Bitcoin regained some ground on Thursday from the previous session's brutal slide to four-month lows but was weighed down by concerns over tighter regulation in China and unease over the extent of leveraged positions in the cryptocurrency world.
Bitcoin, the biggest and most popular cryptocurrency, rose 8.75 per cent to touch $40,000, after plunging 14pc on Wednesday to its lowest since late January.
Smaller rival ether was up 6.6pc at $2,600 at 0630 GMT, but in extremely volatile trading after its 28pc tumble on Wednesday.
Wednesday's declines in both digital assets were their biggest daily percentage moves in more than a year as investors rushed to exit trades that until recently were heartily outperforming traditional markets such as stocks and bonds.
The latest catalyst was a statement by Chinese financial industry groups on Tuesday banning institutions from offering cryptocurrency registration, trading, clearing, and settlement.
But bitcoin had been under pressure for almost a week after a series of tweets from carmaker Tesla's chief Elon Musk — a major cryptocurrency backer — over reversal on Tesla accepting bitcoin as payment.
While Beijing has taken steps before to block access domestically to cryptocurrency exchanges, its latest directive was broader.
It bans the use of cryptocurrencies in payment and settlement, and prohibits institutions from providing crypto-related products or exchange services between cryptocurrencies and the yuan or foreign currencies.
Chris Weston, head of research at brokerage Pepperstone in Melbourne, pointed to how $9.13 billion of cryptocurrency positions had been liquidated across exchanges over 24 hours, and $532 billion in total volume transacted.
“It's too early to say if the rebound we've seen off the lows in crypto has legs, but as we roll into Asian trade, I question if we will get a chance to catch our breath or is there more volatility in store?” he said.
The slide forced some investors to close out leveraged positions in cryptocurrency derivatives, which caused prices to fall further and knocked digital assets down into a lower trading range, traders said.
James Quinn, managing director at Q9 Capital, a Hong Kong-based cryptocurrency private wealth manager, said there wasn't that much evidence of extended leverage in these cryptos and that the selling reflected huge crowded positions in ether.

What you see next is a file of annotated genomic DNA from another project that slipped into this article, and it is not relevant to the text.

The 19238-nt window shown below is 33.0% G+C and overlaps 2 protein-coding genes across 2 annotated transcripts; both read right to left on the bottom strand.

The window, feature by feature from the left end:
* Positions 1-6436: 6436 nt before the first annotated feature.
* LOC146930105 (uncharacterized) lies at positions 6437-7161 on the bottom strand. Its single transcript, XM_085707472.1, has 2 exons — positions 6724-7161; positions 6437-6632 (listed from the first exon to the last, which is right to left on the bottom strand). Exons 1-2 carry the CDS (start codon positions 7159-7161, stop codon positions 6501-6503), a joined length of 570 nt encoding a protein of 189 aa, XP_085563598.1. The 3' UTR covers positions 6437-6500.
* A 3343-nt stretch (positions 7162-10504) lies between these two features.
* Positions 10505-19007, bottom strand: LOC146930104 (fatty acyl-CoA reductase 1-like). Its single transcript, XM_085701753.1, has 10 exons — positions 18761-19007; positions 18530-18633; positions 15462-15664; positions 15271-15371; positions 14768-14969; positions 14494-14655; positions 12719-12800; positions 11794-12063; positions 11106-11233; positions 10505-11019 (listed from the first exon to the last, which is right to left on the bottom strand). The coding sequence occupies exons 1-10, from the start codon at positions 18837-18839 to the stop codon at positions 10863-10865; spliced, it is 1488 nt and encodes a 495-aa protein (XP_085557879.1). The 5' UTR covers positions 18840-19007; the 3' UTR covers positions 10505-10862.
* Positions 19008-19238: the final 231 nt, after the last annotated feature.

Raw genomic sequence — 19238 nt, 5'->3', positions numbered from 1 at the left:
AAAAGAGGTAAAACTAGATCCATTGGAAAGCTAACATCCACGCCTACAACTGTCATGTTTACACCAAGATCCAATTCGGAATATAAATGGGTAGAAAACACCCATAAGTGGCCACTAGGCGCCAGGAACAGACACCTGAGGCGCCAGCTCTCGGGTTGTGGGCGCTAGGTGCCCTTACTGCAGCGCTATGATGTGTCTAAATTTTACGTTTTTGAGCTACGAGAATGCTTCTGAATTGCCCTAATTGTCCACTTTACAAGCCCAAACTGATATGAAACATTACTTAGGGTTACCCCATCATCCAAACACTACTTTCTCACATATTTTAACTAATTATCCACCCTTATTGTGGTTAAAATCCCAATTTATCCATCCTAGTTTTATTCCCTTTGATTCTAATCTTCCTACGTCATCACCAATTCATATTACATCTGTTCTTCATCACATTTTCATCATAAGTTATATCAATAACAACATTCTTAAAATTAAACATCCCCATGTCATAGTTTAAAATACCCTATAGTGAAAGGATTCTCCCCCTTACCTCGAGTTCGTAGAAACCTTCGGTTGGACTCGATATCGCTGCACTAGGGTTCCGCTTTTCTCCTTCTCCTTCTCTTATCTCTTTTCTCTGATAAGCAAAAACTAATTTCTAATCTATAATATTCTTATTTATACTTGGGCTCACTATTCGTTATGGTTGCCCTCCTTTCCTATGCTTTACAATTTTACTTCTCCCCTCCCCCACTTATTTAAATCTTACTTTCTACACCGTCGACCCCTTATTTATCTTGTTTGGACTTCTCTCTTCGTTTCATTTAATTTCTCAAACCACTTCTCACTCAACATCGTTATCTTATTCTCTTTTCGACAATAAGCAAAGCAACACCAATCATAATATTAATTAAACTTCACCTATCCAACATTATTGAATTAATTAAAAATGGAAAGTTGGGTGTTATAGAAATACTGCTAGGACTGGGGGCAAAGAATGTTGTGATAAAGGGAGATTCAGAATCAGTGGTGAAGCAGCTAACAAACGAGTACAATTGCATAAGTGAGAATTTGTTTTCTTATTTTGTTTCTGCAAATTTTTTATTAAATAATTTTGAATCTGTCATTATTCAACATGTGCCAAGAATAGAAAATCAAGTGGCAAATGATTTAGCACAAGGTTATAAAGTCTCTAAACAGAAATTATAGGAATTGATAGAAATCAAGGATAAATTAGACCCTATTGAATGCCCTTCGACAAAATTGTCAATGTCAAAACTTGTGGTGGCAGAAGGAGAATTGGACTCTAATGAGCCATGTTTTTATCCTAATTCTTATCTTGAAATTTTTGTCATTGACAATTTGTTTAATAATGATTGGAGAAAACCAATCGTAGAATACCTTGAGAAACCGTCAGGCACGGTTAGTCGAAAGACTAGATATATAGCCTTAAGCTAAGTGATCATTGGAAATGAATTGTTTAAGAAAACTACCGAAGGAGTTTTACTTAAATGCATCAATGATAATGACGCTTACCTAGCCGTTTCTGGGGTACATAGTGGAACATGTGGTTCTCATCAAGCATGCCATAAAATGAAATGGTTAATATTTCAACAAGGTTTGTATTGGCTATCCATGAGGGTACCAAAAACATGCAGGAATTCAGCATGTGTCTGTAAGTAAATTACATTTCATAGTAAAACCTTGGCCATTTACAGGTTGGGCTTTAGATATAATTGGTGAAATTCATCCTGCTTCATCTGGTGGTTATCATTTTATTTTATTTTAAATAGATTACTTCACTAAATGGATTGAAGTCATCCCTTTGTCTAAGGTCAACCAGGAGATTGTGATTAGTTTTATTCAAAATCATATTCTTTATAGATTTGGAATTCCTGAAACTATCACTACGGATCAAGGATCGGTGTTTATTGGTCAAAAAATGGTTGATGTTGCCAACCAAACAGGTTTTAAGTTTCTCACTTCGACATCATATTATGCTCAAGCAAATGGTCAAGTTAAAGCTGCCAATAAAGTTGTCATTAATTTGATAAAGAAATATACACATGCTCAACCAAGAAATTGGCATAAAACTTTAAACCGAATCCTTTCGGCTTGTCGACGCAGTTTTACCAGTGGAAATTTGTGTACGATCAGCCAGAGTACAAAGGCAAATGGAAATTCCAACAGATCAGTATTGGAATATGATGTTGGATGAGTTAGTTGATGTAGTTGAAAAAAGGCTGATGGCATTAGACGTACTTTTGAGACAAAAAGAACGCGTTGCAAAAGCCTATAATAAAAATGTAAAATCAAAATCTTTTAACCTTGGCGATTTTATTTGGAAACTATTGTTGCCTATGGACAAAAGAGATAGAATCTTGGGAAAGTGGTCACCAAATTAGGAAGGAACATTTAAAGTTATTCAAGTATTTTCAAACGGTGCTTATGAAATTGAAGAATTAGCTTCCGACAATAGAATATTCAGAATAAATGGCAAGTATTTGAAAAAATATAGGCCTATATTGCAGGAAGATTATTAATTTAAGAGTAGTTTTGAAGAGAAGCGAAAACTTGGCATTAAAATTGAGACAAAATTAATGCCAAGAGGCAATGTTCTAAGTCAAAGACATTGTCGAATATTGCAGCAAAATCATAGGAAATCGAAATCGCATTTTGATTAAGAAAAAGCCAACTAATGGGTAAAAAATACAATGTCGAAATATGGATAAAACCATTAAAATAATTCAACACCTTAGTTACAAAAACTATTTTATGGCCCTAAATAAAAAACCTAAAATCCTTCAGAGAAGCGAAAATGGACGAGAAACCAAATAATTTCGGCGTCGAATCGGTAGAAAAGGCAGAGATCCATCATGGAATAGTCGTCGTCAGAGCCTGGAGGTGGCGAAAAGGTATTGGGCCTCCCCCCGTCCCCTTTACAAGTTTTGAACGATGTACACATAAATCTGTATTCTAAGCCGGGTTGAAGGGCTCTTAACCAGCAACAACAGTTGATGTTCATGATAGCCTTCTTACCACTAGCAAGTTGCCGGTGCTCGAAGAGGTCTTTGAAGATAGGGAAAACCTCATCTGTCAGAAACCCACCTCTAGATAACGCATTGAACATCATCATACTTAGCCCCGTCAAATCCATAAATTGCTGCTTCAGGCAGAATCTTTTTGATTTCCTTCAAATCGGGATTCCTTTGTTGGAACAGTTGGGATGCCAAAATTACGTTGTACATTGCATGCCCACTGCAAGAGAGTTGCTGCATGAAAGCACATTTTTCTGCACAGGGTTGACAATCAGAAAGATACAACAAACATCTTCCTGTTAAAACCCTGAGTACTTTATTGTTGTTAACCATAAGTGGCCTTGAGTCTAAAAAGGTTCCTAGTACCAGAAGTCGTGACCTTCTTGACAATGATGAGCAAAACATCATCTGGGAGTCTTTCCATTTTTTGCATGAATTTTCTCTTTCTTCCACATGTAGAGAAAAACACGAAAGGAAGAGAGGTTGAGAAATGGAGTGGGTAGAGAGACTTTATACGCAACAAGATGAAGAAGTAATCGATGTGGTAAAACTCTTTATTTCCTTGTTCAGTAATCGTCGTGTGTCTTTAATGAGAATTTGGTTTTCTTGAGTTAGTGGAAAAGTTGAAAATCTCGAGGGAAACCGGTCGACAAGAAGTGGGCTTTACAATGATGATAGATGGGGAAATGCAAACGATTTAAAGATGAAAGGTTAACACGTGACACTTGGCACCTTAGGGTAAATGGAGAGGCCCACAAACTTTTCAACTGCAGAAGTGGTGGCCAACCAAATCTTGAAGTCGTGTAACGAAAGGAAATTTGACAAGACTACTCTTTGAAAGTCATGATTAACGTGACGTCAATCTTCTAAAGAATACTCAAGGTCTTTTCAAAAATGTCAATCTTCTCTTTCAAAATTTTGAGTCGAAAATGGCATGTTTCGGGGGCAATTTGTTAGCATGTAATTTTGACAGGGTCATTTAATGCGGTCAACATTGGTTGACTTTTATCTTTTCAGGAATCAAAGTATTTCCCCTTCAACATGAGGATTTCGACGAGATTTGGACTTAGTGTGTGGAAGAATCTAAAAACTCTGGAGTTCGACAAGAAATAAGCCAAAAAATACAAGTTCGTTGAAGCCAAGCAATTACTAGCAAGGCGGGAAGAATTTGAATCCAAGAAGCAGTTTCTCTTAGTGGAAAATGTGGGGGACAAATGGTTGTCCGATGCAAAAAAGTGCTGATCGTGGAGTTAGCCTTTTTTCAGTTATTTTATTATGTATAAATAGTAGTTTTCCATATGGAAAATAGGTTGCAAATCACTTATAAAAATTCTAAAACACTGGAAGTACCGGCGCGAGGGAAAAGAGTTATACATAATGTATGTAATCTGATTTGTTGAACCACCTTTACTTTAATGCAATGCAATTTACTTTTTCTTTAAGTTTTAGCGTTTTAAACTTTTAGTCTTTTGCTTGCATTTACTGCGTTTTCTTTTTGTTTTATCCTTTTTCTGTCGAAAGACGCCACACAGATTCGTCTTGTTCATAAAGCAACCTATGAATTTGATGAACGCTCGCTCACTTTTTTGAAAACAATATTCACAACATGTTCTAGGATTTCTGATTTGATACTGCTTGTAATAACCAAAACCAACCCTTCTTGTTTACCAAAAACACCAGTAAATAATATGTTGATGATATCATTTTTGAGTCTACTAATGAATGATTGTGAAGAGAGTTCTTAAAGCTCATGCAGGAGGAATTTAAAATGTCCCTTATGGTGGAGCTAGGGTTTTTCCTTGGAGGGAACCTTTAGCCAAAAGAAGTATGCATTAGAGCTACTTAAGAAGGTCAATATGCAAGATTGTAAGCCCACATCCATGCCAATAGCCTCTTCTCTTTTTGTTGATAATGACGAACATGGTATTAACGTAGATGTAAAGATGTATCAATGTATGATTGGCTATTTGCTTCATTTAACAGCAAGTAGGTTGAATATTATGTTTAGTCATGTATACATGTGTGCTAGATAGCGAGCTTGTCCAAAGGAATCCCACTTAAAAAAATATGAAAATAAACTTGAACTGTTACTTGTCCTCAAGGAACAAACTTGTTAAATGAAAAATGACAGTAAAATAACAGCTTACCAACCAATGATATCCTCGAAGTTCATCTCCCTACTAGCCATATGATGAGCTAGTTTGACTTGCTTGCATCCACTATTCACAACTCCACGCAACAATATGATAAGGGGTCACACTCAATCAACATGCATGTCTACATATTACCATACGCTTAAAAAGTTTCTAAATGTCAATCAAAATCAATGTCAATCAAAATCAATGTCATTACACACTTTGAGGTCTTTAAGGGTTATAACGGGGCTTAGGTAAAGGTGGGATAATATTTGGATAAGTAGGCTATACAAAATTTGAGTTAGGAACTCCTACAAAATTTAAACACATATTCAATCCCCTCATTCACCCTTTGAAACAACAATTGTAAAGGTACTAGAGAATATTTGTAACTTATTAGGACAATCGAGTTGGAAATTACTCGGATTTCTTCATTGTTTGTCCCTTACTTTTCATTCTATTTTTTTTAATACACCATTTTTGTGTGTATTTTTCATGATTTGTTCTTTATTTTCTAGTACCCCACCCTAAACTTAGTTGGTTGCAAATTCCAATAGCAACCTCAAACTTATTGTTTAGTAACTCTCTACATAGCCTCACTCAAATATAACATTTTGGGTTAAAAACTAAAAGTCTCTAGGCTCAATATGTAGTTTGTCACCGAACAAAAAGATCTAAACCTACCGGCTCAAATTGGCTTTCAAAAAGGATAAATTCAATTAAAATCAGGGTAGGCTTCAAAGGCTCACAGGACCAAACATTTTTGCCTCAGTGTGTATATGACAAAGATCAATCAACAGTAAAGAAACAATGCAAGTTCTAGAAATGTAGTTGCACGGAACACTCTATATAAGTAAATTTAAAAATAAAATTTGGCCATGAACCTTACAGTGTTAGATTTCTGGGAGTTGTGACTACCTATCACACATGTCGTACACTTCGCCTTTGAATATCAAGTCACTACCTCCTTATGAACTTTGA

Ether was up six-fold until the selloff, stealing a march over bitcoin this year after being widely used in non-fungible tokens on digital art platforms.
“To me, this is just as much of a spot led selloff as it is a reflection of people de-leveraging futures and swaps products,” Quinn said.
“Sometimes a market event is looking for a cause. I think this is about positioning. Over the long term, maybe its positive because a very crowded trade from a lot of new entrants means there are a lot of new entrants."
Bitcoin may fall a little further but is likely to stabilise around $30,000, said Justin d'Anethan, head of exchange sales at Diginex, a Singapore-based digital asset market.
Digital assets have been on a wild ride this year as a growing number of retail and institutional investors bet that bitcoin and other crypto currencies will gain mainstream acceptance, but large price swings are common.
Bitcoin is up 27pc so far this year, and intra-day volatility has spiked to near 300pc this week.
Prominent crypto backers such as MicroStrategy Inc's CEO Michael Saylor, Ark Invest's Chief Executive Cathie Wood and Musk indicated their support for bitcoin as it plunged on Wednesday.
While some retail traders saw missed opportunities in the slide, others saw the rout as a chance to pick up digital assets on the cheap.
“Bitcoin broke down technically,” said Michael Oliveri, an independent New York-based equity trader who was formerly a partner at First New York Securities.
“It was an easy short setup actually. I'm annoyed I didn't short it. I wouldn't chase it now.” Milko Markov, an independent London-based trader, said he had been buying ether.
“Those with a bit more experience in the crypto market know two cardinal rules; don't leverage and dollar cost average,” he said.